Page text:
“I’ve heard he’s 0-2, but I heard he lost both bouts by split decision, [and] supposedly he should have won. I get the idea that he’s obviously tough… I’m thinking he’s going to implement his physical strength to try to bully me around the ring.”
Bully him, Flores tried. He came to fight and turned up the heat in the second round of their four-rounder, finding Vences with a couple shots and going to the body as he stood momentarily against the ropes—then Vences’ killer instinct took over. Unfazed by Flores’ aggression, Vences stayed composed and controlled the tempo in the latter rounds, displaying his signature bodywork and landing a memorable left hook downstairs. “El Tiburon” emerged from the clash with another win under his belt.
The scrap was an entertaining one, although the first couple rounds left me tense—considering Vences’ strong finish, perhaps I was a bit overanxious. Vences, who deemed himself a “slow starter,” says of his deliberate beginnings: “I like to know that I’m there in the fight the first couple rounds, that I’m alive and I’m there, but I don’t like to show too much to early… [I like to] save the best for last.”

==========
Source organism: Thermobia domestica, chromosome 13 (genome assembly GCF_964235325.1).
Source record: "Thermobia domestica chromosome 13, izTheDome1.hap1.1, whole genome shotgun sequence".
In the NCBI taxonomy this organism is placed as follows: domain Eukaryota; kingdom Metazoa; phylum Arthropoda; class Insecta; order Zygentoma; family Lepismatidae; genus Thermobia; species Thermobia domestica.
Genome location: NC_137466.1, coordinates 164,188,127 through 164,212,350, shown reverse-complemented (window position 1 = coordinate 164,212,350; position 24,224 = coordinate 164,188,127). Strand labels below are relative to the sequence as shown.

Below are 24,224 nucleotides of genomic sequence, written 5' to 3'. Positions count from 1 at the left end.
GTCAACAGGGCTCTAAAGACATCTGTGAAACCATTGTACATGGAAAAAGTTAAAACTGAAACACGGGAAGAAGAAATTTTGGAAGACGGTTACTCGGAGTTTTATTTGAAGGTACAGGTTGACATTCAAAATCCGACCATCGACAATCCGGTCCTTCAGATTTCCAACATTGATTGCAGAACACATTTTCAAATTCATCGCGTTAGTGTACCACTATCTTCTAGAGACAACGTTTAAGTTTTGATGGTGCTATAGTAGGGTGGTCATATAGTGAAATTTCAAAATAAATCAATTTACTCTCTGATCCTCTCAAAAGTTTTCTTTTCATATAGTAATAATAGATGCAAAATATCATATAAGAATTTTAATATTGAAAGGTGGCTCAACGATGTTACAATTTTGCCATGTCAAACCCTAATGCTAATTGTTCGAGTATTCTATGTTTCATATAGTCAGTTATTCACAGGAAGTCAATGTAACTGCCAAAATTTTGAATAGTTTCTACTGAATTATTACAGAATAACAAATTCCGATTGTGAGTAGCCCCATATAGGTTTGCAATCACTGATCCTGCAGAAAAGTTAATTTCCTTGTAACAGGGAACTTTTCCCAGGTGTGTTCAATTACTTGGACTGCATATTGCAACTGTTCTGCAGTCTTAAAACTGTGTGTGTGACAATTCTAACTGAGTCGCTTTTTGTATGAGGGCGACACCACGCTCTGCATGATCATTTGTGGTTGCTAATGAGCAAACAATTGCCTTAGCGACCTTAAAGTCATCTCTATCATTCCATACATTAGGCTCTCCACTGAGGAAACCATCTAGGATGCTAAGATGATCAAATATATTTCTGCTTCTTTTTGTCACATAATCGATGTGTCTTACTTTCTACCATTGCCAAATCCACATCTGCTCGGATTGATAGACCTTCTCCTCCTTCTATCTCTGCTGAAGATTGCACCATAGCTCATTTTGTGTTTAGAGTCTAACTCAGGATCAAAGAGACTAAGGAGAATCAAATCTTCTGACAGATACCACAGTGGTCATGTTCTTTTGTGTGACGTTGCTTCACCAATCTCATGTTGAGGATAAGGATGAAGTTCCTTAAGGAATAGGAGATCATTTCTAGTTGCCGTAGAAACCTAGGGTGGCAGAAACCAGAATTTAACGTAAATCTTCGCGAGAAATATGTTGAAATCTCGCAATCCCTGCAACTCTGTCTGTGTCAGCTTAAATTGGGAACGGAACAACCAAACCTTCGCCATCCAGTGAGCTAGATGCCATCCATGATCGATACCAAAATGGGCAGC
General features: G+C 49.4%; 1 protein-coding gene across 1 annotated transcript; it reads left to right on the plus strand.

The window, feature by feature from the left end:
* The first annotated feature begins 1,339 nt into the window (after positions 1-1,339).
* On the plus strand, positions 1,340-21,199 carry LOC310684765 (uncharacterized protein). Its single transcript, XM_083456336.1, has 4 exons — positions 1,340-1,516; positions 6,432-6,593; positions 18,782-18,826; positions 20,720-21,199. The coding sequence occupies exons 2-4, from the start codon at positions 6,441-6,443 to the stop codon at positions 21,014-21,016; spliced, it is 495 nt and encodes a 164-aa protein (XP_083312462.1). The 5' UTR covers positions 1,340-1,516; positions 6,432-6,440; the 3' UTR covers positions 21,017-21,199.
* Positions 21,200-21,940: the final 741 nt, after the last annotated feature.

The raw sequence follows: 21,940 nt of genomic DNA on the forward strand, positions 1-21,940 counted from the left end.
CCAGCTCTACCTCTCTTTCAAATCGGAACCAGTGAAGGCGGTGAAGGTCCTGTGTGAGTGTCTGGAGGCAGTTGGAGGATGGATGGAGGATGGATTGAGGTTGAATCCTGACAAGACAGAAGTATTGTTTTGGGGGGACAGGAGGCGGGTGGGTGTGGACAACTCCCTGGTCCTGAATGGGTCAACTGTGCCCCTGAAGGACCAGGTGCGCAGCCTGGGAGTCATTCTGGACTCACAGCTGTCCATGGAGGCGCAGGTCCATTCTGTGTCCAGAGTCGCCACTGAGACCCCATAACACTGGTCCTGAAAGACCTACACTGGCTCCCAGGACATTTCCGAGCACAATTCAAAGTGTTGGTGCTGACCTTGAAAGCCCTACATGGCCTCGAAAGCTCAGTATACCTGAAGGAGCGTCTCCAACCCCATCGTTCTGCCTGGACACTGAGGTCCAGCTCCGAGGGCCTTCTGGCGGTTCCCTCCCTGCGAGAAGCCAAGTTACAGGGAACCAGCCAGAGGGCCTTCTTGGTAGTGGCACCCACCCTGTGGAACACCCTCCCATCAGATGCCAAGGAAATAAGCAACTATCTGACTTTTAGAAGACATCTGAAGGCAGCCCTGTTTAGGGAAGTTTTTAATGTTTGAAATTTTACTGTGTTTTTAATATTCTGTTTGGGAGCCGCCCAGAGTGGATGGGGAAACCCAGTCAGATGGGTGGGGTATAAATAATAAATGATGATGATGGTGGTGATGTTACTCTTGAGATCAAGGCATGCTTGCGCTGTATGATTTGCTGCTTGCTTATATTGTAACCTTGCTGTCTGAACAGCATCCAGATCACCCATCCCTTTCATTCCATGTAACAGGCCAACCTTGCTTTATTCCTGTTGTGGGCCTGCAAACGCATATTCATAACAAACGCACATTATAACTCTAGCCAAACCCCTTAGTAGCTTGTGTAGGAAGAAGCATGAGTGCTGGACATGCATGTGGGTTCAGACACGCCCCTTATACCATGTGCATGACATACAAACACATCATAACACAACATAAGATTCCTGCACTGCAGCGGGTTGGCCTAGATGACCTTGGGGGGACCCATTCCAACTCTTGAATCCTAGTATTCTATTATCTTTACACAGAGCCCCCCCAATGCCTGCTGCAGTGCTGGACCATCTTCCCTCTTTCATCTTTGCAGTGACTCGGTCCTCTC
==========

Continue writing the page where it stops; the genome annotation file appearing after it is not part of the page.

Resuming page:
Sometimes it’s difficult to suspend objectivity when it comes to fighters; Vences is one of them. Hungry yet humble, family and goal-oriented… one can’t help but root for the success of this young man.
On Saturday, his crowd, while enthusiastic, wasn’t as big as usual; many of Vences’ family and friends hail from Watsonville and Santa Cruz— the Brooks, Calif.-based Cache Creek Casino & Resort was quite a ways for some, not to mention that local hotels couldn’t accommodate the volume of fight fans interested in attending. But Vences hopes that won’t be the case in the future.
To Northern California boxing fans, Vences says, “I know a lot of people don’t know me now, but follow my career. Expect more TKOS, more knockouts. It’ll happen.”Tags: boxing